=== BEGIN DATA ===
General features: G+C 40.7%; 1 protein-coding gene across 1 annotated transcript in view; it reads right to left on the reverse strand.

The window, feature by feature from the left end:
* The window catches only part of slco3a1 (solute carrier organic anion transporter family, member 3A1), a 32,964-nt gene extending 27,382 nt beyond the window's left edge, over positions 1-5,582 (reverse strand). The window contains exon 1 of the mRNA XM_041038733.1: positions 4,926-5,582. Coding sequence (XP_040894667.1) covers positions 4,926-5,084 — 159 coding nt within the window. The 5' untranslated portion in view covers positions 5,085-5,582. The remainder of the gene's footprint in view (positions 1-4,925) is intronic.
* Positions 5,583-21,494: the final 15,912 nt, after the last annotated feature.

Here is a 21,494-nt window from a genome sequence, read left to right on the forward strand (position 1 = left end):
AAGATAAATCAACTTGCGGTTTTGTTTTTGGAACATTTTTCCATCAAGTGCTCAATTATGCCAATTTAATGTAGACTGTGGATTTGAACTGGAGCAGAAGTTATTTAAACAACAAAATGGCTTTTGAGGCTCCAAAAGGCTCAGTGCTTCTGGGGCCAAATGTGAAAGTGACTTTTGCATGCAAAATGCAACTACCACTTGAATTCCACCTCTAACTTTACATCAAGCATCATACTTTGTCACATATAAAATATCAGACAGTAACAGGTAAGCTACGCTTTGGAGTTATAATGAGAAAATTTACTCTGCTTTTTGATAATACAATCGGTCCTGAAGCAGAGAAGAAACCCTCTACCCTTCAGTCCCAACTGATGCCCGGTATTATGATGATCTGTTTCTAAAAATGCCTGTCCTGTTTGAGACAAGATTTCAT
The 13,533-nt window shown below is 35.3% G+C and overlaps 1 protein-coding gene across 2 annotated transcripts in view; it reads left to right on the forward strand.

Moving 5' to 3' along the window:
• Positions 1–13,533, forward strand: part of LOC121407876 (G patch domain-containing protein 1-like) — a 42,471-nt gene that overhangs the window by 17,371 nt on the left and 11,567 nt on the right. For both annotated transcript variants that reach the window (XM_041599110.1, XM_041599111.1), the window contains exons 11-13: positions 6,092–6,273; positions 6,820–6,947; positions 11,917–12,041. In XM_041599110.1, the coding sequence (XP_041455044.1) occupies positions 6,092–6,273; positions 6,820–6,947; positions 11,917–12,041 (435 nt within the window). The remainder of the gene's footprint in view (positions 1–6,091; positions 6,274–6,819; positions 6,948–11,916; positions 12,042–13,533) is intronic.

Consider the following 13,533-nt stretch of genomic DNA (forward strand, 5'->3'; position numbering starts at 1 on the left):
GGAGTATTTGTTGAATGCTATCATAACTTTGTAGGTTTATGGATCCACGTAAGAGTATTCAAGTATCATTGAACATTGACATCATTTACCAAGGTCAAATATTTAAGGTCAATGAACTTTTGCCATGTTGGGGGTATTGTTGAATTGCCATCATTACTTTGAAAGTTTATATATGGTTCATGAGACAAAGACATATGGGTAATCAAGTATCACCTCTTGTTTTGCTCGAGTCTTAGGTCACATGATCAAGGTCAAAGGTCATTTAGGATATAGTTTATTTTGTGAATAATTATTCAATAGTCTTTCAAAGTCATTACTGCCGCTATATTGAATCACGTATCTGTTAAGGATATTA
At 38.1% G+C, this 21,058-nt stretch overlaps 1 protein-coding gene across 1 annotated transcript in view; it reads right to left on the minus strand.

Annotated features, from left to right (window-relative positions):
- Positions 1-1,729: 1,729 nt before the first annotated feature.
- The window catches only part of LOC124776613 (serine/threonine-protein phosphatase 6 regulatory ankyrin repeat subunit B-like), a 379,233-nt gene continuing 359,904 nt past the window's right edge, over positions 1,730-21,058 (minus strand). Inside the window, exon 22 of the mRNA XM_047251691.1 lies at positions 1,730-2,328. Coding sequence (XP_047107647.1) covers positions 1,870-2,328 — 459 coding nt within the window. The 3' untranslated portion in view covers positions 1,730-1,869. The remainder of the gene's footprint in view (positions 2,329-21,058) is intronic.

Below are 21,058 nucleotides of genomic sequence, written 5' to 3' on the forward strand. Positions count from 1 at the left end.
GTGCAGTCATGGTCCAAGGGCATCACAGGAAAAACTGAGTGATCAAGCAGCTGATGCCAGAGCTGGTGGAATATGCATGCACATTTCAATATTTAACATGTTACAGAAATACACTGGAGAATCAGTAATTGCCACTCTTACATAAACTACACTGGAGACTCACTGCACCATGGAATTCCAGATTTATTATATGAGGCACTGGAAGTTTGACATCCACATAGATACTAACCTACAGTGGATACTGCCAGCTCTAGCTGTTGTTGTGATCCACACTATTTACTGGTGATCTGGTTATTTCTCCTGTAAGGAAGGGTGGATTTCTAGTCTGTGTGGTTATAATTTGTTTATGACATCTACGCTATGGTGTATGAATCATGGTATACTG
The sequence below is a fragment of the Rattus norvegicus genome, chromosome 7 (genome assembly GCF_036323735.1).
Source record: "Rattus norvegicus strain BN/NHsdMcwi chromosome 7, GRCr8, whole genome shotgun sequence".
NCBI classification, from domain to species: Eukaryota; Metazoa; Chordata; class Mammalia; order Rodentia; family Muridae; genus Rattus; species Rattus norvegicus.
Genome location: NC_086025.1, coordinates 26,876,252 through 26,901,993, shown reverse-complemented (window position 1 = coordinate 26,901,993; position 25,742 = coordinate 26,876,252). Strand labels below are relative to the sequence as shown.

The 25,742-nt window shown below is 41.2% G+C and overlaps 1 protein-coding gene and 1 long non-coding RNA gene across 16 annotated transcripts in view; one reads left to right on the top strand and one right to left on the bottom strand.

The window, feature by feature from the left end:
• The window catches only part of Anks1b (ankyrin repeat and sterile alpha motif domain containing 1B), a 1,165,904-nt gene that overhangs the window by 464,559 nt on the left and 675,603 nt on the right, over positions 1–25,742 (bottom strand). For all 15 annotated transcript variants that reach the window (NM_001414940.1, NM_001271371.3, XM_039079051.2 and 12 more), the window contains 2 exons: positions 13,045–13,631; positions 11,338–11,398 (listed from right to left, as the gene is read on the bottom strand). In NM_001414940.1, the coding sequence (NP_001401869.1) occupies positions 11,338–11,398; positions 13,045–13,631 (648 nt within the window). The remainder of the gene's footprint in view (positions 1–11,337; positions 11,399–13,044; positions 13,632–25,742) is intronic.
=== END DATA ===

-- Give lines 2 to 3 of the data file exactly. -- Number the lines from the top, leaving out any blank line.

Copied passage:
The window, feature by feature from the left end:
* The window catches only part of slco3a1 (solute carrier organic anion transporter family, member 3A1), a 32,964-nt gene extending 27,382 nt beyond the window's left edge, over positions 1-5,582 (reverse strand). The window contains exon 1 of the mRNA XM_041038733.1: positions 4,926-5,582. Coding sequence (XP_040894667.1) covers positions 4,926-5,084 — 159 coding nt within the window. The 5' untranslated portion in view covers positions 5,085-5,582. The remainder of the gene's footprint in view (positions 1-4,925) is intronic.